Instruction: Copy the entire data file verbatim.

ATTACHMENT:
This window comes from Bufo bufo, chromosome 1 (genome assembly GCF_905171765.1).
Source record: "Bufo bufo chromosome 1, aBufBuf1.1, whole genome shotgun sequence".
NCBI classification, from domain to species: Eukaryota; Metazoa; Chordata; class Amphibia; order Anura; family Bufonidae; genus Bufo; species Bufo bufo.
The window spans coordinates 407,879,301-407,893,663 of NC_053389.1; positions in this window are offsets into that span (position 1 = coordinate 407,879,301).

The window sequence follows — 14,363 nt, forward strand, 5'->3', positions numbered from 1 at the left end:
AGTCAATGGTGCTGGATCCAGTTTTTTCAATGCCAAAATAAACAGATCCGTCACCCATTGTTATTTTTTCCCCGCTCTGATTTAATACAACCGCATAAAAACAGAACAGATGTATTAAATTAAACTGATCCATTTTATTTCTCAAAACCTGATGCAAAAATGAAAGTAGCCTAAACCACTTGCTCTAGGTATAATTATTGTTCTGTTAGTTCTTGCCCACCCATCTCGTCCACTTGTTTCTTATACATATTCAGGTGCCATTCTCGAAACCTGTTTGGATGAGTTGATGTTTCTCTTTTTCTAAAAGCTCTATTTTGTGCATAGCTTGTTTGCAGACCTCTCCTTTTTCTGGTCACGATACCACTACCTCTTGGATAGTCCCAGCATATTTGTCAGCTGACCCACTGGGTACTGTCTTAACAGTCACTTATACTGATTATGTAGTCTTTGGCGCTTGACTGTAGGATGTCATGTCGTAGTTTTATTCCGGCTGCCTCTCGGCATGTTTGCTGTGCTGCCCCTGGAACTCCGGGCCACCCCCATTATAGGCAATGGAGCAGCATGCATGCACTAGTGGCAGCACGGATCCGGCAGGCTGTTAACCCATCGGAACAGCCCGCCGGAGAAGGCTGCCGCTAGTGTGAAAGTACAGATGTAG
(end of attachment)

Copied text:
This window comes from Bufo bufo, chromosome 1 (genome assembly GCF_905171765.1).
Source record: "Bufo bufo chromosome 1, aBufBuf1.1, whole genome shotgun sequence".
NCBI classification, from domain to species: Eukaryota; Metazoa; Chordata; class Amphibia; order Anura; family Bufonidae; genus Bufo; species Bufo bufo.
The window spans coordinates 407,879,301-407,893,663 of NC_053389.1; positions in this window are offsets into that span (position 1 = coordinate 407,879,301).

The window sequence follows — 14,363 nt, forward strand, 5'->3', positions numbered from 1 at the left end:
AGTCAATGGTGCTGGATCCAGTTTTTTCAATGCCAAAATAAACAGATCCGTCACCCATTGTTATTTTTTCCCCGCTCTGATTTAATACAACCGCATAAAAACAGAACAGATGTATTAAATTAAACTGATCCATTTTATTTCTCAAAACCTGATGCAAAAATGAAAGTAGCCTAAACCACTTGCTCTAGGTATAATTATTGTTCTGTTAGTTCTTGCCCACCCATCTCGTCCACTTGTTTCTTATACATATTCAGGTGCCATTCTCGAAACCTGTTTGGATGAGTTGATGTTTCTCTTTTTCTAAAAGCTCTATTTTGTGCATAGCTTGTTTGCAGACCTCTCCTTTTTCTGGTCACGATACCACTACCTCTTGGATAGTCCCAGCATATTTGTCAGCTGACCCACTGGGTACTGTCTTAACAGTCACTTATACTGATTATGTAGTCTTTGGCGCTTGACTGTAGGATGTCATGTCGTAGTTTTATTCCGGCTGCCTCTCGGCATGTTTGCTGTGCTGCCCCTGGAACTCCGGGCCACCCCCATTATAGGCAATGGAGCAGCATGCATGCACTAGTGGCAGCACGGATCCGGCAGGCTGTTAACCCATCGGAACAGCCCGCCGGAGAAGGCTGCCGCTAGTGTGAAAGTACAGATGTAG